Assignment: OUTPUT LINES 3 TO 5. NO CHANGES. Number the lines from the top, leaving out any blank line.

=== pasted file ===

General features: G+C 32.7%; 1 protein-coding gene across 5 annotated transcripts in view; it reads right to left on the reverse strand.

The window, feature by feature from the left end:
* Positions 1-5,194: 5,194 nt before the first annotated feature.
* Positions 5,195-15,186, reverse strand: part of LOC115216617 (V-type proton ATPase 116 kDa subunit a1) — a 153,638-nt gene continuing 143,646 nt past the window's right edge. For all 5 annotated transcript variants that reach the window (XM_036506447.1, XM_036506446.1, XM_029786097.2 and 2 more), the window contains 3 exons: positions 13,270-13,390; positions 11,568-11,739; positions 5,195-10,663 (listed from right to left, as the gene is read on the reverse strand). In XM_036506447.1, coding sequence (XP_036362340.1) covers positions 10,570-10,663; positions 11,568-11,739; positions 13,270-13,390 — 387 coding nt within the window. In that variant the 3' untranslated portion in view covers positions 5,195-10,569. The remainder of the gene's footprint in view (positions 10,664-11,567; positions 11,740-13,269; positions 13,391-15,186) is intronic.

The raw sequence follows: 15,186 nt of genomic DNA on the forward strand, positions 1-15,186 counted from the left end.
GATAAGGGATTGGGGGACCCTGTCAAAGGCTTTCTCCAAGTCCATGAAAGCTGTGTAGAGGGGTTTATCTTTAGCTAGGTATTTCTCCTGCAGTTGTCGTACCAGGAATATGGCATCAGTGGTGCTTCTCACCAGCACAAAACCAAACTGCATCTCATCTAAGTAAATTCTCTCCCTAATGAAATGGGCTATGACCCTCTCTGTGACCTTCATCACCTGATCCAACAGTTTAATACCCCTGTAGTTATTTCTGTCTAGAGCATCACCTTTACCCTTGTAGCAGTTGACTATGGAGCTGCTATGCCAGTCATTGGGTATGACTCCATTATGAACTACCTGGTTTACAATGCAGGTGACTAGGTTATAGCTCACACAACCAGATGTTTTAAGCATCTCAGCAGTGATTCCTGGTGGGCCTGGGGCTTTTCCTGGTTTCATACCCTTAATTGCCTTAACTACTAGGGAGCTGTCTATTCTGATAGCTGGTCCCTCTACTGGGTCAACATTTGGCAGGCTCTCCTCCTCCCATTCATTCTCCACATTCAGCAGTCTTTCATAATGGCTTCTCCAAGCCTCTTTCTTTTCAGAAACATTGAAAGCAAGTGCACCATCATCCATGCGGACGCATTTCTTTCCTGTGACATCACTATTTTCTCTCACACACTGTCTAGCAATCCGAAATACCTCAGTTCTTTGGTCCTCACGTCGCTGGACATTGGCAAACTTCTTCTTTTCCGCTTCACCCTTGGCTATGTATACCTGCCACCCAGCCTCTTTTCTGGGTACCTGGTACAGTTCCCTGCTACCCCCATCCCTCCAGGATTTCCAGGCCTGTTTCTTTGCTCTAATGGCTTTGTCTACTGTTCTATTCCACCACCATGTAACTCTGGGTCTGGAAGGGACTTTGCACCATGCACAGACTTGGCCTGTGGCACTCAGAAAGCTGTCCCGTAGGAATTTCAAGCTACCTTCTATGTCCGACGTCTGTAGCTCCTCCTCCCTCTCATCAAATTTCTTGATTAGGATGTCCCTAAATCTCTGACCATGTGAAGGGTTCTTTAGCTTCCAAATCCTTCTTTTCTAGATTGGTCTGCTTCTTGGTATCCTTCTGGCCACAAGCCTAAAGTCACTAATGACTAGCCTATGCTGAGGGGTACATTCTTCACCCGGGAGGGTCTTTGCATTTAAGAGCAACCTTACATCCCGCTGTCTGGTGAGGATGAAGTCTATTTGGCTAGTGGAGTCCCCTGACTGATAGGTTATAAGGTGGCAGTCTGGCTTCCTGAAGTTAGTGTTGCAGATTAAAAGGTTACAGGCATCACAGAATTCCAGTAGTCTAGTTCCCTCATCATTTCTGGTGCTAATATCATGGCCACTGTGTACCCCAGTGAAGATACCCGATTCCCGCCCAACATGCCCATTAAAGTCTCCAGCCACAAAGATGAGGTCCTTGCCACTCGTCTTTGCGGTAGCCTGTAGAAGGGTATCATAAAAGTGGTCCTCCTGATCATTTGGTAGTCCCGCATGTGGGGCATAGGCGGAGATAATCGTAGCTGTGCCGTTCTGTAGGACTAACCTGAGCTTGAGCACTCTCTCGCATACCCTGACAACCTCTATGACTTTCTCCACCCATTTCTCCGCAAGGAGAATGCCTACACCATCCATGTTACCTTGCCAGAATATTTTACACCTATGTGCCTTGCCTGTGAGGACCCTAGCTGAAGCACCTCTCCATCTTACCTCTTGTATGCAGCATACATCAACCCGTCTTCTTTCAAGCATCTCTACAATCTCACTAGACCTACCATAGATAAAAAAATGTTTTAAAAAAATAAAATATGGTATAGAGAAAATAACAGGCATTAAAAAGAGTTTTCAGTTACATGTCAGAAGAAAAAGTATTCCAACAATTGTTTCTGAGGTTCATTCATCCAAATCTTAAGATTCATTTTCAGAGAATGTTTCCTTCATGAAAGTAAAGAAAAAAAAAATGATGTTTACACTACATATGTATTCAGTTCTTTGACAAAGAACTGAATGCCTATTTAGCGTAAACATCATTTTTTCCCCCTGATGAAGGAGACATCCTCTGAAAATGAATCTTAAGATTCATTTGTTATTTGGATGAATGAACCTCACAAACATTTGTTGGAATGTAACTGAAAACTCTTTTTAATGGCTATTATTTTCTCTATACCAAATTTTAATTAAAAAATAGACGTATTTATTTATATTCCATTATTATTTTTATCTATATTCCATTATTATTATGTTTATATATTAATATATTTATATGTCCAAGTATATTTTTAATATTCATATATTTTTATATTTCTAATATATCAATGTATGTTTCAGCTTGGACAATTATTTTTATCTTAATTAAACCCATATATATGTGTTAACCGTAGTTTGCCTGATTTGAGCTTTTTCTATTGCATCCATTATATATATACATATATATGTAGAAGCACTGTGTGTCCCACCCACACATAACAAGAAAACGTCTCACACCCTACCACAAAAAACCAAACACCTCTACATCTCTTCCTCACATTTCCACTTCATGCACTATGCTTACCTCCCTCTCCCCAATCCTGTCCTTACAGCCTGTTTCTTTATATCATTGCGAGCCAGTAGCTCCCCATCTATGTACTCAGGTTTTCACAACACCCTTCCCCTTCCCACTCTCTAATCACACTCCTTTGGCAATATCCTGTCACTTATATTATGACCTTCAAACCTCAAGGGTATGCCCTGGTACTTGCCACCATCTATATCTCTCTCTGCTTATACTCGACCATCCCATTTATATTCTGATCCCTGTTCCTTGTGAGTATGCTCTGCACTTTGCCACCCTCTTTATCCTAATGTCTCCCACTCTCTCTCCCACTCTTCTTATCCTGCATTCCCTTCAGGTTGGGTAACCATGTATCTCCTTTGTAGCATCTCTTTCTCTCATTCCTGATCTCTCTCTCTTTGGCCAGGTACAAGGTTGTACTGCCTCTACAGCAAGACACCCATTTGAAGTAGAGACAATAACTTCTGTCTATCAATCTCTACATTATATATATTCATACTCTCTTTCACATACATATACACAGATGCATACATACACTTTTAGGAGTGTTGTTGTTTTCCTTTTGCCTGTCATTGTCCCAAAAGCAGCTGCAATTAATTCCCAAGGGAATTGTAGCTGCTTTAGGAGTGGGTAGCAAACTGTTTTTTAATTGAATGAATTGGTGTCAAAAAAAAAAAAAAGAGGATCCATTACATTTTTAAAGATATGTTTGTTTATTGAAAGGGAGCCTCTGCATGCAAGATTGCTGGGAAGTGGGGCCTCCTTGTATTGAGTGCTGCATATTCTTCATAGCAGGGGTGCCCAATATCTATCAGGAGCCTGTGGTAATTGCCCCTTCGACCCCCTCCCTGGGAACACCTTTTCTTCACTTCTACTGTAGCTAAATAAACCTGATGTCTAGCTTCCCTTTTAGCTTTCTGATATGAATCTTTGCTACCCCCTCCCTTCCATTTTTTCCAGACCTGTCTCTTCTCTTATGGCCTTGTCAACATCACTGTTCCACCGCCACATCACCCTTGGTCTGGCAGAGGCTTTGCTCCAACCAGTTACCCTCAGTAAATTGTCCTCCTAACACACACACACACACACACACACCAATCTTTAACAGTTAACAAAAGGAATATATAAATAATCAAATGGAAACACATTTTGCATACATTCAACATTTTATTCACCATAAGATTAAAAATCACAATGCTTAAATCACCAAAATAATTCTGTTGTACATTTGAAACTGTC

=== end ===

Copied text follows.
* Positions 1-5,194: 5,194 nt before the first annotated feature.
* Positions 5,195-15,186, reverse strand: part of LOC115216617 (V-type proton ATPase 116 kDa subunit a1) — a 153,638-nt gene continuing 143,646 nt past the window's right edge. For all 5 annotated transcript variants that reach the window (XM_036506447.1, XM_036506446.1, XM_029786097.2 and 2 more), the window contains 3 exons: positions 13,270-13,390; positions 11,568-11,739; positions 5,195-10,663 (listed from right to left, as the gene is read on the reverse strand). In XM_036506447.1, coding sequence (XP_036362340.1) covers positions 10,570-10,663; positions 11,568-11,739; positions 13,270-13,390 — 387 coding nt within the window. In that variant the 3' untranslated portion in view covers positions 5,195-10,569. The remainder of the gene's footprint in view (positions 10,664-11,567; positions 11,740-13,269; positions 13,391-15,186) is intronic.

The raw sequence follows: 15,186 nt of genomic DNA on the forward strand, positions 1-15,186 counted from the left end.